After enduring more than three hundred years, Macbeth found purpose once more when he fought the English and defended his homeland (fighting alongside even Robert the Bruce) at the Battle of Bannockburn in 1314. ("Rock of Ages")
Around 1606, Macbeth's life-story became the subject, in a highly distorted form, of William Shakespeare's tragedy Macbeth, which has since become regarded as one of his greatest plays. Macbeth, who knew Shakespeare well - though did not reveal his true identity to him - was amused rather than offended by the play. 
On Christmas Day in 1950, Macbeth participated in the theft of the Stone of Destiny from Westminster Abbey, alongside four Scottish students. ("The Rock") His compatriots inadvertently broke the stone in half during the theft; the following year, Macbeth tried mending the Stone at Arbroath Abbey, when it mended itself and spoke to him, revealing its true nature. ("Rock of Ages")
By the 1990s, Macbeth had taken on the alias of Lennox Macduff, a medieval scholar. When he learned about Goliath and his clan, he came to New York. Shortly before Xanatos's release from jail, Macbeth, disguised as a corrections officer, approached Xanatos and offered to remove the gargoyles from Castle Wyvern for a price, he assumed that offering to do it for free would have made Xanatos suspicious; his hope was that Demona would come to their rescue and give him the opportunity for a final encounter. He was disappointed to discover from Goliath that Demona had become the clan's enemy and was uninterested in rescuing them; in the battle with Goliath, Macbeth's New York mansion was burned down, but Macbeth escaped. ("Enter Macbeth")
Not long afterwards, Macbeth stole the Scrolls of Merlin when they were brought to New York, presumably hoping to use their magic against Demona after testing the spells on Broadway who he had captured. When he discovered that they contained Merlin's memoirs rather than his magical secrets, however, he let the gargoyles take them back and leave. ("A Lighthouse in the Sea of Time")
Macbeth finally had his longed-for encounter with Demona not long afterwards, when she placed her "stone by night" curse upon New York. Before the two of them could fight each other to the death, however, the Weird Sisters intervened, persuading the two (with some help from Goliath) not to slay each other. ("City of Stone" Part Four)
Afterwards, the Sisters whisked Macbeth and Demona away, placing them under their control and having them steal the Grimorum Arcanorum, Eye of Odin, and Phoenix Gate from the clock tower, so that they could give these to the Archmage. ("High Noon")
Keeping Demona and Macbeth under their control, the Sisters made them attack the gargoyles upon Avalon, but King Arthur defeated Macbeth in single combat. Goliath forced the Weird Sisters to release Demona and Macbeth from their control afterwards, and then sent them away from Avalon. ("Avalon" Part Three) Avalon sent them both to Paris, where Demona and Thailog together tricked Macbeth, under the alias Lennox Macbeth, into marrying Demona in her human form as Dominique Destine. They had different motives for this; Demona hoped to gain Macbeth's fortune and add it to her own, while Thailog hoped to trick Demona and Macbeth into killing each other so that he could gain all their combined wealth. However, Goliath and his companions thwarted this scheme when Avalon sent them to Paris on the Avalon World Tour. ("Sanctuary") After learning of the deceit, he quickly annulled his marriage to Dominique.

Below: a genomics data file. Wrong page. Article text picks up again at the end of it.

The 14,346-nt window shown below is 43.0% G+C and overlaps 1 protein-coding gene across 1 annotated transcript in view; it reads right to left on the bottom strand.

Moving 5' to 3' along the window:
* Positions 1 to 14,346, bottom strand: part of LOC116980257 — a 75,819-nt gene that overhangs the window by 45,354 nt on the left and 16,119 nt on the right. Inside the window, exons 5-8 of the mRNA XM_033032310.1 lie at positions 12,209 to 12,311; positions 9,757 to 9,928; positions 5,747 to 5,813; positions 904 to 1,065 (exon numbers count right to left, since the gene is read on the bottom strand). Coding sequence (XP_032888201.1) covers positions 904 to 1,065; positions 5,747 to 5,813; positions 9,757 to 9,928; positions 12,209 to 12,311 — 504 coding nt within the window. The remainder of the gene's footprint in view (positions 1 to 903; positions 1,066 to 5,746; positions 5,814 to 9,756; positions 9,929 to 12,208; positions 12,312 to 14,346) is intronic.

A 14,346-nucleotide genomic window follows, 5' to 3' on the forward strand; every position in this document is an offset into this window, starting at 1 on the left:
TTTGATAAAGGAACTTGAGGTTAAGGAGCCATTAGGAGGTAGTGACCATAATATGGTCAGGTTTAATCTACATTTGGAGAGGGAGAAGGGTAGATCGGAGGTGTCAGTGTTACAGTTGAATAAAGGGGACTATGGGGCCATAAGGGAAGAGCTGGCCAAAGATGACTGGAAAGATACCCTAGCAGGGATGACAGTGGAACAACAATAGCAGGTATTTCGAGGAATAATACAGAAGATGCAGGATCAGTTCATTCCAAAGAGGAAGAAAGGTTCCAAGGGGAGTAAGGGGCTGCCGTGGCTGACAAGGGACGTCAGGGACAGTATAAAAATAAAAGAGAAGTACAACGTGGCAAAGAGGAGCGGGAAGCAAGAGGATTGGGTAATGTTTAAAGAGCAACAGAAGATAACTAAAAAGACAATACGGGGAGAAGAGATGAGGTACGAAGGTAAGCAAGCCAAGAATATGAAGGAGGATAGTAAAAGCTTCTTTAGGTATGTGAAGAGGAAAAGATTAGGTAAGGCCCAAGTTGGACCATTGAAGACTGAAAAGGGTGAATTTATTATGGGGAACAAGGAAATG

Macbeth returned to New York afterwards, whereby using a Will-O-The-Wisp, learned about King Arthur's quest for Excalibur, and decided to claim the magic sword for himself. Macbeth, along with Banquo and Fleance, battled Arthur, Griff, Hudson, and the trio for the sword. In the end, however, it was Arthur who recovered Excalibur from within the animated stone dragon. The Once and Future King held no grudge against Macbeth, however, and offered to take him into his service. Macbeth was too independent to become one of Arthur's followers, but was willing to act as his ally instead. ("Pendragon")
When the gargoyles were revealed to the world, Macbeth appeared on Nightwatch in his Lennox Macduff role, and supported the clan, urging the humans of New York to make peace with the gargoyles and debating vehemently against Margot Yale, who wanted them locked up. ("The Journey")
In November, 1996 Macbeth enlisted the help of the Manhattan Clan (specifically Hudson and Lexington), in ensuring the Stone of Destiny would be safely transported from Westminster Abbey in London back to Scotland. He took the two gargoyles to London and there again encountered King Arthur. Despite their past history, Macbeth and Arthur got along well together. The two of them having much in common, they traded stories over Nightstone's Coffee. ("The Rock", "Rock & Roll")